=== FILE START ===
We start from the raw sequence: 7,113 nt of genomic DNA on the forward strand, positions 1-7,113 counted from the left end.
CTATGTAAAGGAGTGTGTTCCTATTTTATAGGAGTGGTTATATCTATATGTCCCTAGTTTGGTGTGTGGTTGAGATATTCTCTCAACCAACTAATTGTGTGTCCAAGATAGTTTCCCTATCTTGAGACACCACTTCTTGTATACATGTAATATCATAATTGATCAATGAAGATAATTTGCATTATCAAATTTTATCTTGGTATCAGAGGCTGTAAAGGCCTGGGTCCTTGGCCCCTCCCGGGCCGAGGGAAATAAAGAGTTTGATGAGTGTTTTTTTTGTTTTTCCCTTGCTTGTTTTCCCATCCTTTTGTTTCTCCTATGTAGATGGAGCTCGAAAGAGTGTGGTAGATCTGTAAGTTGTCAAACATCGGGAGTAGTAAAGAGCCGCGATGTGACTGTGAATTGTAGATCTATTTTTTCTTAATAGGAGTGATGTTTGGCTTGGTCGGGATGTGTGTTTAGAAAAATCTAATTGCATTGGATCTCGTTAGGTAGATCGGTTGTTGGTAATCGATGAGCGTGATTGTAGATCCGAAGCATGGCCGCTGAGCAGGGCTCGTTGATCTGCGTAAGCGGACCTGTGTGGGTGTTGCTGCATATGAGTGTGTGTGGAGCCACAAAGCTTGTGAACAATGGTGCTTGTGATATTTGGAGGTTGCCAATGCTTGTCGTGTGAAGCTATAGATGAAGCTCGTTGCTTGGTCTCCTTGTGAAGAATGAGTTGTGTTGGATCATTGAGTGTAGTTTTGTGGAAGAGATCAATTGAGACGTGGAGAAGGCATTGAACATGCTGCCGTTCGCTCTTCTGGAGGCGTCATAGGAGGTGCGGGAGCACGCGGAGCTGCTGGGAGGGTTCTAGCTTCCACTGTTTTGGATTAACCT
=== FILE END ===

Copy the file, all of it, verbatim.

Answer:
We start from the raw sequence: 7,113 nt of genomic DNA on the forward strand, positions 1-7,113 counted from the left end.
CTATGTAAAGGAGTGTGTTCCTATTTTATAGGAGTGGTTATATCTATATGTCCCTAGTTTGGTGTGTGGTTGAGATATTCTCTCAACCAACTAATTGTGTGTCCAAGATAGTTTCCCTATCTTGAGACACCACTTCTTGTATACATGTAATATCATAATTGATCAATGAAGATAATTTGCATTATCAAATTTTATCTTGGTATCAGAGGCTGTAAAGGCCTGGGTCCTTGGCCCCTCCCGGGCCGAGGGAAATAAAGAGTTTGATGAGTGTTTTTTTTGTTTTTCCCTTGCTTGTTTTCCCATCCTTTTGTTTCTCCTATGTAGATGGAGCTCGAAAGAGTGTGGTAGATCTGTAAGTTGTCAAACATCGGGAGTAGTAAAGAGCCGCGATGTGACTGTGAATTGTAGATCTATTTTTTCTTAATAGGAGTGATGTTTGGCTTGGTCGGGATGTGTGTTTAGAAAAATCTAATTGCATTGGATCTCGTTAGGTAGATCGGTTGTTGGTAATCGATGAGCGTGATTGTAGATCCGAAGCATGGCCGCTGAGCAGGGCTCGTTGATCTGCGTAAGCGGACCTGTGTGGGTGTTGCTGCATATGAGTGTGTGTGGAGCCACAAAGCTTGTGAACAATGGTGCTTGTGATATTTGGAGGTTGCCAATGCTTGTCGTGTGAAGCTATAGATGAAGCTCGTTGCTTGGTCTCCTTGTGAAGAATGAGTTGTGTTGGATCATTGAGTGTAGTTTTGTGGAAGAGATCAATTGAGACGTGGAGAAGGCATTGAACATGCTGCCGTTCGCTCTTCTGGAGGCGTCATAGGAGGTGCGGGAGCACGCGGAGCTGCTGGGAGGGTTCTAGCTTCCACTGTTTTGGATTAACCT